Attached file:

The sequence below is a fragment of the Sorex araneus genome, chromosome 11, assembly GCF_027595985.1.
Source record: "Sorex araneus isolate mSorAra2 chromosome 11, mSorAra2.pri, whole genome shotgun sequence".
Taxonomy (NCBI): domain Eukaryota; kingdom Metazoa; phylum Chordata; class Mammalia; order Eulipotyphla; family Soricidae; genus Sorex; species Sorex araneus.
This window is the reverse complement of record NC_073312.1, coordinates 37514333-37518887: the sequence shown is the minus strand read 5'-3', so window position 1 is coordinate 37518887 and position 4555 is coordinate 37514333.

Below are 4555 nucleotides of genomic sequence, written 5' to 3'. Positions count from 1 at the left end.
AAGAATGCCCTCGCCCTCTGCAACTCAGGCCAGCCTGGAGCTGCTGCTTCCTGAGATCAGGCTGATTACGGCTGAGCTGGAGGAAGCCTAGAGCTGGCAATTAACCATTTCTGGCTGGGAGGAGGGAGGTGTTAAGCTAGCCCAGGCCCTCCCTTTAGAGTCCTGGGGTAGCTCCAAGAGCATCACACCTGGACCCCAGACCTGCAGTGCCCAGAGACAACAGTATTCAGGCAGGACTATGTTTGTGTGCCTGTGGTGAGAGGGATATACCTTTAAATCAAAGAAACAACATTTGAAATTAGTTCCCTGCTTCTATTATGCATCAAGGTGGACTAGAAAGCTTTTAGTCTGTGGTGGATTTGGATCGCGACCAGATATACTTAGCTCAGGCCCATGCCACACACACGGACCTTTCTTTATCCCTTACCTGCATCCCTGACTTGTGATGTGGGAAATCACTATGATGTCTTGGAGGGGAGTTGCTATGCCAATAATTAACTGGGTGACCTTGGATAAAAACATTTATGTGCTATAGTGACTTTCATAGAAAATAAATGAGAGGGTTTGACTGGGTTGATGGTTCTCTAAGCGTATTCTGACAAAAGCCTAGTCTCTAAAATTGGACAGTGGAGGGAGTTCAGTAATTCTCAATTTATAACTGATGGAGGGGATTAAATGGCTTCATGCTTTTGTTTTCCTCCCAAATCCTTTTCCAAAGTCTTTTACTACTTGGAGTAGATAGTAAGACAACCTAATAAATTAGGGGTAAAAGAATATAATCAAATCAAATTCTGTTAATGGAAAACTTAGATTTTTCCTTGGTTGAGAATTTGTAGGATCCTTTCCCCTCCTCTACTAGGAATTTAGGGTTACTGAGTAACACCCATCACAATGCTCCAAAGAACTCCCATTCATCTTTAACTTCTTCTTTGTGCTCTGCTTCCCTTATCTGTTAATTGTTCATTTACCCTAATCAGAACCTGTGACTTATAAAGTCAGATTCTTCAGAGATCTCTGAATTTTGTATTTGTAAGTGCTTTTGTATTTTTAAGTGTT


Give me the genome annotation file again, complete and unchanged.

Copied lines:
The sequence below is a fragment of the Sorex araneus genome, chromosome 11, assembly GCF_027595985.1.
Source record: "Sorex araneus isolate mSorAra2 chromosome 11, mSorAra2.pri, whole genome shotgun sequence".
Taxonomy (NCBI): domain Eukaryota; kingdom Metazoa; phylum Chordata; class Mammalia; order Eulipotyphla; family Soricidae; genus Sorex; species Sorex araneus.
This window is the reverse complement of record NC_073312.1, coordinates 37514333-37518887: the sequence shown is the minus strand read 5'-3', so window position 1 is coordinate 37518887 and position 4555 is coordinate 37514333.

Below are 4555 nucleotides of genomic sequence, written 5' to 3'. Positions count from 1 at the left end.
AAGAATGCCCTCGCCCTCTGCAACTCAGGCCAGCCTGGAGCTGCTGCTTCCTGAGATCAGGCTGATTACGGCTGAGCTGGAGGAAGCCTAGAGCTGGCAATTAACCATTTCTGGCTGGGAGGAGGGAGGTGTTAAGCTAGCCCAGGCCCTCCCTTTAGAGTCCTGGGGTAGCTCCAAGAGCATCACACCTGGACCCCAGACCTGCAGTGCCCAGAGACAACAGTATTCAGGCAGGACTATGTTTGTGTGCCTGTGGTGAGAGGGATATACCTTTAAATCAAAGAAACAACATTTGAAATTAGTTCCCTGCTTCTATTATGCATCAAGGTGGACTAGAAAGCTTTTAGTCTGTGGTGGATTTGGATCGCGACCAGATATACTTAGCTCAGGCCCATGCCACACACACGGACCTTTCTTTATCCCTTACCTGCATCCCTGACTTGTGATGTGGGAAATCACTATGATGTCTTGGAGGGGAGTTGCTATGCCAATAATTAACTGGGTGACCTTGGATAAAAACATTTATGTGCTATAGTGACTTTCATAGAAAATAAATGAGAGGGTTTGACTGGGTTGATGGTTCTCTAAGCGTATTCTGACAAAAGCCTAGTCTCTAAAATTGGACAGTGGAGGGAGTTCAGTAATTCTCAATTTATAACTGATGGAGGGGATTAAATGGCTTCATGCTTTTGTTTTCCTCCCAAATCCTTTTCCAAAGTCTTTTACTACTTGGAGTAGATAGTAAGACAACCTAATAAATTAGGGGTAAAAGAATATAATCAAATCAAATTCTGTTAATGGAAAACTTAGATTTTTCCTTGGTTGAGAATTTGTAGGATCCTTTCCCCTCCTCTACTAGGAATTTAGGGTTACTGAGTAACACCCATCACAATGCTCCAAAGAACTCCCATTCATCTTTAACTTCTTCTTTGTGCTCTGCTTCCCTTATCTGTTAATTGTTCATTTACCCTAATCAGAACCTGTGACTTATAAAGTCAGATTCTTCAGAGATCTCTGAATTTTGTATTTGTAAGTGCTTTTGTATTTTTAAGTGTT